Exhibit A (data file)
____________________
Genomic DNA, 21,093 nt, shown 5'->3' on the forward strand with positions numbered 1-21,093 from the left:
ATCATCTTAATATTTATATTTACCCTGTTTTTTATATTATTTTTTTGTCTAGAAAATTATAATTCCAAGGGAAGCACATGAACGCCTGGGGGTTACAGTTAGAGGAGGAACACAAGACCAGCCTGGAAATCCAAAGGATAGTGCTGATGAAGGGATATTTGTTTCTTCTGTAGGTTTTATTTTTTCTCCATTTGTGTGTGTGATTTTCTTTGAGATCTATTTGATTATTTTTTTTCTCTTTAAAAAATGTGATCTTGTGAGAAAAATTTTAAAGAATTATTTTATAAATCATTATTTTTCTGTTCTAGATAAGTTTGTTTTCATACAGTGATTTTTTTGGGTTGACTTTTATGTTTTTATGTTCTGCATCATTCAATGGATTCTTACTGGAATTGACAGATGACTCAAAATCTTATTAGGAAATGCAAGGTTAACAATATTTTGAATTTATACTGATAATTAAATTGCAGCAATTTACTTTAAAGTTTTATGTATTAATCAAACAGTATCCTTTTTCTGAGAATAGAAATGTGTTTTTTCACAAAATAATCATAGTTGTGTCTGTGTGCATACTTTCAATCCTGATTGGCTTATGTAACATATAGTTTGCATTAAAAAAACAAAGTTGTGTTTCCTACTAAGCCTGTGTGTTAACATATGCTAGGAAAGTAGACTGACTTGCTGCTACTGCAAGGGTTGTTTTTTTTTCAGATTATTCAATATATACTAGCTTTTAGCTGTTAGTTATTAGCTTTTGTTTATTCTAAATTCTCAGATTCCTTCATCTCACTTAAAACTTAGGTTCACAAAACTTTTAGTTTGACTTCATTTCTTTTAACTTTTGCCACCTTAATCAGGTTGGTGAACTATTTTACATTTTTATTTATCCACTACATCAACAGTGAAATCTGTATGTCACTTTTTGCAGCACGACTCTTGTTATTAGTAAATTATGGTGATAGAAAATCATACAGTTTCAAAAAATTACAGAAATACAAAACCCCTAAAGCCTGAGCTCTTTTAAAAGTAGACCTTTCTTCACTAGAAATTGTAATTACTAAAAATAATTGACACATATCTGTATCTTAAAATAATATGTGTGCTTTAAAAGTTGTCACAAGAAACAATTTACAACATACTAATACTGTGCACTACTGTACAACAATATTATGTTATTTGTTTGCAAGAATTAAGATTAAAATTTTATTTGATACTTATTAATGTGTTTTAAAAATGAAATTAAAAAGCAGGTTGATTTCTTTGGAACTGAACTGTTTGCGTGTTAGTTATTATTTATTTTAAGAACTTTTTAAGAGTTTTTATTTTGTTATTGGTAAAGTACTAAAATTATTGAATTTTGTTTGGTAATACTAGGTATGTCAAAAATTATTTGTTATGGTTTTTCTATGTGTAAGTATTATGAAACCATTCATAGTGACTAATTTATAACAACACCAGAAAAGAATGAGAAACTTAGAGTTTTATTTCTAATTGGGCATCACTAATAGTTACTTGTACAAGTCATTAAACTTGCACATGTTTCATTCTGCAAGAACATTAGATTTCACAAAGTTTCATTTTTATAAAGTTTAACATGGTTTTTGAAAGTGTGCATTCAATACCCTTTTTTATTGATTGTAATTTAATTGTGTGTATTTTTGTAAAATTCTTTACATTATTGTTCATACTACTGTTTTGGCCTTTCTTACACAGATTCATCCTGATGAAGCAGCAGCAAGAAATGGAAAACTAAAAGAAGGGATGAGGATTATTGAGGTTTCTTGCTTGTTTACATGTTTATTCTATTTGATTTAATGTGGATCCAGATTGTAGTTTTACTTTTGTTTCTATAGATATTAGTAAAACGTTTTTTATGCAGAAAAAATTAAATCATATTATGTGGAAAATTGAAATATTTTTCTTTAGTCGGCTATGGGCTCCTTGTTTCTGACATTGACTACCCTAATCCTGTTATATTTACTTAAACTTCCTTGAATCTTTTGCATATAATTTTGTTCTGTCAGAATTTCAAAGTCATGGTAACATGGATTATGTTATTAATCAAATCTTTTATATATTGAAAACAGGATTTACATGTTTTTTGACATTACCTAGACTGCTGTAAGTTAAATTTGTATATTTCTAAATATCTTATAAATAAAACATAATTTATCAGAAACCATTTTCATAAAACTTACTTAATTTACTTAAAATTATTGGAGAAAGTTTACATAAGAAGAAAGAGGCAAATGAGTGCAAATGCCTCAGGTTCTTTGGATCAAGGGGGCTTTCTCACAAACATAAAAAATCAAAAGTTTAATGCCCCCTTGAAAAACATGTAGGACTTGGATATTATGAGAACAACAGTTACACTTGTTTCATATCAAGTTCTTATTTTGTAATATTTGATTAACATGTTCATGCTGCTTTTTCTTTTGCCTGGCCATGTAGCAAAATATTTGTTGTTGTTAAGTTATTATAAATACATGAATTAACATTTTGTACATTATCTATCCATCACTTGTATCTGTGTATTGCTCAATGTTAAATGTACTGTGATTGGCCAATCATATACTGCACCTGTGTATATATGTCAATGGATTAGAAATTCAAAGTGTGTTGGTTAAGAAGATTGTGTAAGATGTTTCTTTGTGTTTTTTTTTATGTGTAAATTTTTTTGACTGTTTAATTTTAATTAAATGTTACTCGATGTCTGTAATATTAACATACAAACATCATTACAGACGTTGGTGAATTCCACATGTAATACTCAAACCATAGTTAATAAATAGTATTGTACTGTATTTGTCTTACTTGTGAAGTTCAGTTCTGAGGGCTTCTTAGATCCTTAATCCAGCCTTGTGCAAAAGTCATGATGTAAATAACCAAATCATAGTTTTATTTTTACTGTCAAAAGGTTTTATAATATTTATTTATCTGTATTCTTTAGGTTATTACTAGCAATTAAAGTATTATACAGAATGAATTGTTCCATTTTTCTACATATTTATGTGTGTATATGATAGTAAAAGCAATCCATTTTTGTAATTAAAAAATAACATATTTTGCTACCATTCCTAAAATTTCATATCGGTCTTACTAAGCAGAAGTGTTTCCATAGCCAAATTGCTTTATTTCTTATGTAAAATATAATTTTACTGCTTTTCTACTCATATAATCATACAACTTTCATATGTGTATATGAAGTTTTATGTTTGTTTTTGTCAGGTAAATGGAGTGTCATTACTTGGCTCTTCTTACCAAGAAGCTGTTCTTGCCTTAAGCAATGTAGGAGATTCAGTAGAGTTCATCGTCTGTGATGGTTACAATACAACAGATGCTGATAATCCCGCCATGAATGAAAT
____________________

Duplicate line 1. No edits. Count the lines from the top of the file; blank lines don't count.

Genomic DNA, 21,093 nt, shown 5'->3' on the forward strand with positions numbered 1-21,093 from the left: